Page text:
I bought some placemats online. For the next three months, every time I was on a website hosting advertisements, hello placemats.
I get how this happened, but although we are talking about Artificial Intelligence optimization in marketing, it seems that what I was experiencing could better be described as Artificial Stupidity.
Had I been in a physical store with a human being, I am sure that person would have tempted me with plates or napkins in colors matching my new placemats or utensils taking my taste into account. A person buying e.g. Paisley placemats might be assumed to have different preferences than somebody buying monochrome geometric patterns.
But that was not what the advertisers wanted to show me. How many identical placemats does “Big Brother” think one family needs?
This experience came back to my mind while reading this interesting “where are we on AI and where are we going?” piece.
According to Kai Fu Lee, (“the founder of the Beijing-based Sinovation Ventures, is ranked #1 in technology in China by Forbes.”) we are not very far and - unless we make some significant changes in political thinking - where we are going is to a not a very nice place.
The article doesn’t mention that the intelligence built into the computers may be faulty and discriminatory. We know this is already an issue, but there is no “ombudsman” institution charged with ascertaining that the machines don’t perpetuate the known or unknown biases of their coders. “Systemic discrimination” is already getting a new and ominous meaning as the data on which we have trained the systems come from sources where we know for example racial profiling is an issue.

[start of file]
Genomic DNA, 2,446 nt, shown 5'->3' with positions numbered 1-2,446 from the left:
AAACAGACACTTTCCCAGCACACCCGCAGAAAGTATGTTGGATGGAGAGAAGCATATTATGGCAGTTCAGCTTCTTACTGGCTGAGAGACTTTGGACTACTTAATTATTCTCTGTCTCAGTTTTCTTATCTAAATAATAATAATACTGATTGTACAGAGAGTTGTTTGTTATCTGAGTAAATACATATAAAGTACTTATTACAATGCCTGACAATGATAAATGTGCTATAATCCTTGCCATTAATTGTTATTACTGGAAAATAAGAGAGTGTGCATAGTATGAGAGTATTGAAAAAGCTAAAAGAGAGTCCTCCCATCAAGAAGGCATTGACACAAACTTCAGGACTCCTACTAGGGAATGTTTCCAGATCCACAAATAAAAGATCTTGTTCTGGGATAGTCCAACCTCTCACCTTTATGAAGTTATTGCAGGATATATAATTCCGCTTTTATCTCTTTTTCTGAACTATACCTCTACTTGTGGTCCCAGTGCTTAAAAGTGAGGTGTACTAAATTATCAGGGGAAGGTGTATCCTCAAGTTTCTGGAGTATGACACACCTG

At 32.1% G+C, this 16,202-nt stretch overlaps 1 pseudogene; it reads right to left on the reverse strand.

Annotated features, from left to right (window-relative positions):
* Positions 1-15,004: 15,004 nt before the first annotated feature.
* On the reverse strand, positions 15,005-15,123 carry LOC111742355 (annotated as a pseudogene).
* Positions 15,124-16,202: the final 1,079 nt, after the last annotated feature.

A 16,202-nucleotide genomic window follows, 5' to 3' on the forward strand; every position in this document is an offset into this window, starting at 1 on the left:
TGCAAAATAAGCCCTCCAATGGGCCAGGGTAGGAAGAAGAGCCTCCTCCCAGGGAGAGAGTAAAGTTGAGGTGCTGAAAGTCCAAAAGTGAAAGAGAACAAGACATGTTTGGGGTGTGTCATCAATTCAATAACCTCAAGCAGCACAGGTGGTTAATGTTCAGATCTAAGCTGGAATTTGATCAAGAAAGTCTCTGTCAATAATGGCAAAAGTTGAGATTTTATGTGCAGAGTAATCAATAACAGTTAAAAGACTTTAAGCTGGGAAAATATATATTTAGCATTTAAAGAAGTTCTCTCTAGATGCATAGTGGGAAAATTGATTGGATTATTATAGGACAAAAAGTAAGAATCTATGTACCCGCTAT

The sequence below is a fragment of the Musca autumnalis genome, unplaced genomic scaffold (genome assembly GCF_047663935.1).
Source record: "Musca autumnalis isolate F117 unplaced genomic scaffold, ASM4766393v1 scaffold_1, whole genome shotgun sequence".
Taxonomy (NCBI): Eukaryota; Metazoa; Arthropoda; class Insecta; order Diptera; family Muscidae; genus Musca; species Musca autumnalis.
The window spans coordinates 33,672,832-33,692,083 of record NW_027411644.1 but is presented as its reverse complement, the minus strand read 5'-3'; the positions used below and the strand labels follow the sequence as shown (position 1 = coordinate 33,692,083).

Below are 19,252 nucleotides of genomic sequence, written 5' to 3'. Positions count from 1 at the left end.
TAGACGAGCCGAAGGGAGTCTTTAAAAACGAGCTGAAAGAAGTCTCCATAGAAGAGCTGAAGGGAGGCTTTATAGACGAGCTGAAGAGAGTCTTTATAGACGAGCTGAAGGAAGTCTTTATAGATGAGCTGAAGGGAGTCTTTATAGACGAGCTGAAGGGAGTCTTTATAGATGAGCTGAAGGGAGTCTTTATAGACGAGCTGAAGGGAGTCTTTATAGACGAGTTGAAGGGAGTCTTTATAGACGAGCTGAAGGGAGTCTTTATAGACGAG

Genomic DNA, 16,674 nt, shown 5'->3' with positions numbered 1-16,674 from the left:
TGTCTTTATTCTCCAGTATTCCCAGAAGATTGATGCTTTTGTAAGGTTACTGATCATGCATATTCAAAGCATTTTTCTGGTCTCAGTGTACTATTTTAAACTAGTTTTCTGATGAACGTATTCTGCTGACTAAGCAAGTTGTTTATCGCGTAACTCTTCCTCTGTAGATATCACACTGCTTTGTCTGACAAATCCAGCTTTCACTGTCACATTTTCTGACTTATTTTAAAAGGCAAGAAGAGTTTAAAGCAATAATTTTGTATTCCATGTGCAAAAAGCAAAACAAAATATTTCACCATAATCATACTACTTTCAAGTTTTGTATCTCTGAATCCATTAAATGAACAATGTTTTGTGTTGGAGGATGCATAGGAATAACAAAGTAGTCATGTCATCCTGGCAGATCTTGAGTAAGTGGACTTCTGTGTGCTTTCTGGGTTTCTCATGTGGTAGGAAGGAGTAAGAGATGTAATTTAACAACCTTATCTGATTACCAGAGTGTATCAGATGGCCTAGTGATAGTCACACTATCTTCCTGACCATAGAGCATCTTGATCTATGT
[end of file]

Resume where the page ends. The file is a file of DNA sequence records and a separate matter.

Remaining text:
If perpetuating racism is not even beyond stupidity, I don't know what it is.
When people with deep knowledge of the subject matter, Stephen Hawkins and Elon Musk among them, have envisioned a dystopian future if AI tools are implemented uncritically, wouldn’t it be a great subject to discuss for politicians before this brave new world is on us?
"With successes come new concerns and challenges based on the effects of those technologies on people’s lives. These concerns include the safety and trustworthiness of AI technologies, the fairness and transparency of systems, and the intentional as well as inadvertent influences of AI on people and society.
On another front, while AI promises new capabilities and efficiencies, the advent of these new technologies has raised understandable questions about potential disruptions to the nature and distribution of jobs. While there is broad agreement that AI advances are poised to generate great wealth, it remains uncertain how that wealth will be shared broadly."
The above quote is from Partnership on AI to Benefit People and Society - and while they write like this, Stanford still conducts seminars for board members that don't touch on Corporate Social Responsibility. It doesn't really look like we are all on the same page here.
Modeling the predictable economic consequences of an ever bigger share of the industrialized world’s population living on minimum wage could be an excellent job for a computer – much more useful than trying to sell me things from Design Within Reach just because I linked to their website in a previous blog post.
Or one can just relax with Dan Brown’s Origin and hope for the best.
Praying probably won’t work. If there is somebody listening, “with stupidity the gods themselves struggle in vain.” Even that of the artificial kind.